Volunteers turn Greater Anglia rail stations into wildlife havens this Spring

Published on: Tuesday, 10 March 2020
Last updated: Tuesday, 10 March 2020

Greater Anglia rail stations are set to become wildlife havens this Spring thanks to the work of hundreds of volunteers.

Together, the train operator’s team of station adopters – who help to look after their rail stations for the benefit of their communities – are planting and caring for gardens at rail stations across the network which will provide habitats for local wildlife as well as making the stations more welcoming.

In total over 5700 square metres of gardens will be tended to this year – the equivalent of 29 tennis courts.

In addition, the volunteers will plant over 200 planters for platforms at stations across Norfolk, Suffolk, Essex, Cambridgeshire and Hertfordshire.

The gardens, some of which have been developed over many years, are becoming havens for local wildlife populations – with the railway increasingly being recognised by ecologists as a ‘green corridor’ which provides a sanctuary for many different kinds of flora and fauna.

In a recent survey, Greater Anglia station adopters reported a wide range of creatures visiting their stations including many different types of butterflies as well as bees, slow worms, bats, foxes, deer and many varieties of birds.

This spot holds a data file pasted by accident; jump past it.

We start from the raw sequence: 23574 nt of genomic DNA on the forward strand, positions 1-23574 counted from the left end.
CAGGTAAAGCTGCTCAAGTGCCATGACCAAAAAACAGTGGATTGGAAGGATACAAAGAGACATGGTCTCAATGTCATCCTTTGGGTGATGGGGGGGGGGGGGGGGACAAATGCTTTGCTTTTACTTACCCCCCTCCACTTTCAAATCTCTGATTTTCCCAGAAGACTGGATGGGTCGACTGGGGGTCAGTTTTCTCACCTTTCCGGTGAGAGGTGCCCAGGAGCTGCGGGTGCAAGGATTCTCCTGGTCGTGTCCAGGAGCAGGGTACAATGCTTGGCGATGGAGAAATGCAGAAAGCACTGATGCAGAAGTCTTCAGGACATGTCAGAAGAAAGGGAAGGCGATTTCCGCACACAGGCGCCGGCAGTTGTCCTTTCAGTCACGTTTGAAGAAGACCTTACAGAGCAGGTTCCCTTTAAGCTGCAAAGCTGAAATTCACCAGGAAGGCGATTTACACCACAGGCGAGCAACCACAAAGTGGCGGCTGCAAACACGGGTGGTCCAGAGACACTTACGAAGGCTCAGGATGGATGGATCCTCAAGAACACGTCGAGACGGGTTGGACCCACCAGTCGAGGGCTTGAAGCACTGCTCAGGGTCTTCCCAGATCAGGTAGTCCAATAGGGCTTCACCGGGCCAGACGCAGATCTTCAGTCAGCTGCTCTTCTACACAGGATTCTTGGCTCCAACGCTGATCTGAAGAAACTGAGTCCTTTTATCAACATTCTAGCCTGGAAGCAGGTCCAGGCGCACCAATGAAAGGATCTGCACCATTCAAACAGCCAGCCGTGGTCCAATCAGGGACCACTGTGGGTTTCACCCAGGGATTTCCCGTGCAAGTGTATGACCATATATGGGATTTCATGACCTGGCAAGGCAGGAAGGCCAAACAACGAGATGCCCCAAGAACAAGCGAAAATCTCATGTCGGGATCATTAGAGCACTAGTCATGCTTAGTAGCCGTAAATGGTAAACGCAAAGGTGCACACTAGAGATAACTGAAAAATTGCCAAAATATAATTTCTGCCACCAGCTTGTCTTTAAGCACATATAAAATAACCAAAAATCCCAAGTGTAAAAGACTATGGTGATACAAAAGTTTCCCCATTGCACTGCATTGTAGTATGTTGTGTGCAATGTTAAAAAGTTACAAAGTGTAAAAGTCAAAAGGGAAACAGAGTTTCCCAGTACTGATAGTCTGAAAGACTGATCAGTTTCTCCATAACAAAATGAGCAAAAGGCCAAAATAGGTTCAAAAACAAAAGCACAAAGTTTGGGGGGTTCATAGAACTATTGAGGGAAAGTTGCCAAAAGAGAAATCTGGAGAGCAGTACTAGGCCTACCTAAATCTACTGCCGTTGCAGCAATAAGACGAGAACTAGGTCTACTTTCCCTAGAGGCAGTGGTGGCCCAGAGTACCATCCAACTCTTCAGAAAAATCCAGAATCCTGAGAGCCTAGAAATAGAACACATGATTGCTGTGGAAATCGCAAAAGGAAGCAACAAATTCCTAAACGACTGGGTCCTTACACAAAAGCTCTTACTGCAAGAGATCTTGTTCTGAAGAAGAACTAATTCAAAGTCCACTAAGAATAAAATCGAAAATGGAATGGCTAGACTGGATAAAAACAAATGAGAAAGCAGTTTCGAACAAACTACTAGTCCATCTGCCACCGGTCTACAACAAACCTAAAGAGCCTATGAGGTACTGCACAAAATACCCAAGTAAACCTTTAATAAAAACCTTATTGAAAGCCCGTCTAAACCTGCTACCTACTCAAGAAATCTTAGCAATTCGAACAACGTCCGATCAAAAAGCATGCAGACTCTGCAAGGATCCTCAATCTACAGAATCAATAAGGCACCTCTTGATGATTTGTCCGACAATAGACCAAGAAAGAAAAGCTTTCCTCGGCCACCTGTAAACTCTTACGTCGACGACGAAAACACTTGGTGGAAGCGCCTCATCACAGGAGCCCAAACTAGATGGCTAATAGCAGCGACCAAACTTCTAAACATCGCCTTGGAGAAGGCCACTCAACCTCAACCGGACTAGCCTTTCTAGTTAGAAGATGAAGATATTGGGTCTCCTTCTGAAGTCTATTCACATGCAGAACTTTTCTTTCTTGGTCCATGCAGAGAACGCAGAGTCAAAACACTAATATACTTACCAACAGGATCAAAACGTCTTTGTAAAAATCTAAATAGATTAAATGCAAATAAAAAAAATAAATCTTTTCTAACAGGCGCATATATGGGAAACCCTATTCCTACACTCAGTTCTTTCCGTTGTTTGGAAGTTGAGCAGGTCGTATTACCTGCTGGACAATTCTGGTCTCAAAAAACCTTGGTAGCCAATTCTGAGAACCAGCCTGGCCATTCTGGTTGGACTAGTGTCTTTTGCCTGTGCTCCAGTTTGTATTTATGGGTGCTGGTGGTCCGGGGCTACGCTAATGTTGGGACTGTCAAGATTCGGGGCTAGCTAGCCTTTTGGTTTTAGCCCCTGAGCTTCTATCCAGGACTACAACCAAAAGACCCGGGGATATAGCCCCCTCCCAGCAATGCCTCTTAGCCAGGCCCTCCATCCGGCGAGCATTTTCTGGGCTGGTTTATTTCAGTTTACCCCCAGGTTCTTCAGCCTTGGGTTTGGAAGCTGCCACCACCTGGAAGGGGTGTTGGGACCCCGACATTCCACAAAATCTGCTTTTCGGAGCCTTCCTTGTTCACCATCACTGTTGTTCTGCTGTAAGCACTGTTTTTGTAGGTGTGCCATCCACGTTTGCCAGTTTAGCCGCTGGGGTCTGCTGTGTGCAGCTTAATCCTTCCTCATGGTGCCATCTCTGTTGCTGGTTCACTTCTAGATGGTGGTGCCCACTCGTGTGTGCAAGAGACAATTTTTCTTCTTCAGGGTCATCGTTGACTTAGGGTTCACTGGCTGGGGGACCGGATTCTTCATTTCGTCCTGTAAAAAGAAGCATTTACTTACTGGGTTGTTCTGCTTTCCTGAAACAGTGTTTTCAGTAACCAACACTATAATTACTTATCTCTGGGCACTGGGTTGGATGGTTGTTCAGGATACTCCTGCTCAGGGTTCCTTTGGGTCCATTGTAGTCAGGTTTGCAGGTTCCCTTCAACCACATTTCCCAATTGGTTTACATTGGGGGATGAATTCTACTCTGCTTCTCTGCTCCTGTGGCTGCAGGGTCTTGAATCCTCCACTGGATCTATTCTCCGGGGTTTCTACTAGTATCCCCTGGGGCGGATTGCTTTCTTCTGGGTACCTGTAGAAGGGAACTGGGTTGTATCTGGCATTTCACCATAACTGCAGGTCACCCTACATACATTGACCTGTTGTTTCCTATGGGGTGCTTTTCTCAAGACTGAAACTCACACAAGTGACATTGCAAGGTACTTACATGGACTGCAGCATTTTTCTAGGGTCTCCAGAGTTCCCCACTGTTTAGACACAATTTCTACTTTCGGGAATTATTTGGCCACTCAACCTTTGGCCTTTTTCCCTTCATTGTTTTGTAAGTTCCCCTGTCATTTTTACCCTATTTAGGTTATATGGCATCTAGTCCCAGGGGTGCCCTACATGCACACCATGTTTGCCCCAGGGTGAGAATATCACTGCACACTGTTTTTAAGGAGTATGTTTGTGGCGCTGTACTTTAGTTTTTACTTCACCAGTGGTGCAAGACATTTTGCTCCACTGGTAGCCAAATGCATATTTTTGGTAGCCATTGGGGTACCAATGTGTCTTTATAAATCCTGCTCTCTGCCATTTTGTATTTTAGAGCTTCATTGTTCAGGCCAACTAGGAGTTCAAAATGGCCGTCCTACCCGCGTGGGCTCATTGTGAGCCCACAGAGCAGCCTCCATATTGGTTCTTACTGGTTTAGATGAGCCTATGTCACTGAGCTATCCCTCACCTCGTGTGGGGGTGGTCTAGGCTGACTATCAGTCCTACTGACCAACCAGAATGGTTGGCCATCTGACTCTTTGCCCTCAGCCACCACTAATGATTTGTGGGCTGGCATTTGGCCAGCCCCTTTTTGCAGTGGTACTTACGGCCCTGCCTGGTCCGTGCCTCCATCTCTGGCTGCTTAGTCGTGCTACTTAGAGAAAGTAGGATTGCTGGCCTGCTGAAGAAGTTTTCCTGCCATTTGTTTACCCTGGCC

Greater Anglia’s Customer and Community Engagement Manager, Alan Neville, said, “Thanks to the care and attention of our team of station adopters, we have thousands upon thousands of plants thriving at our rail stations which helps not only to make them more welcoming, but are benefiting the environment too.

“Many of these gardens have been designed to be wildlife friendly, enhancing biodiversity and providing food, shelter and breeding places for many different types of wildlife.

“Some of them are becoming really magical places as a result, helping to support rare types of wildlife and benefiting their communities by helping to improve the local environment and existing more harmoniously with their rural surroundings.”

“This is all helping the railway in East Anglia to lead the green revolution by being a much greener way to travel - and our new fleet of trains will contribute even more thanks to their more environmentally friendly features which reduce CO2 and particulate emissions in the region further still.”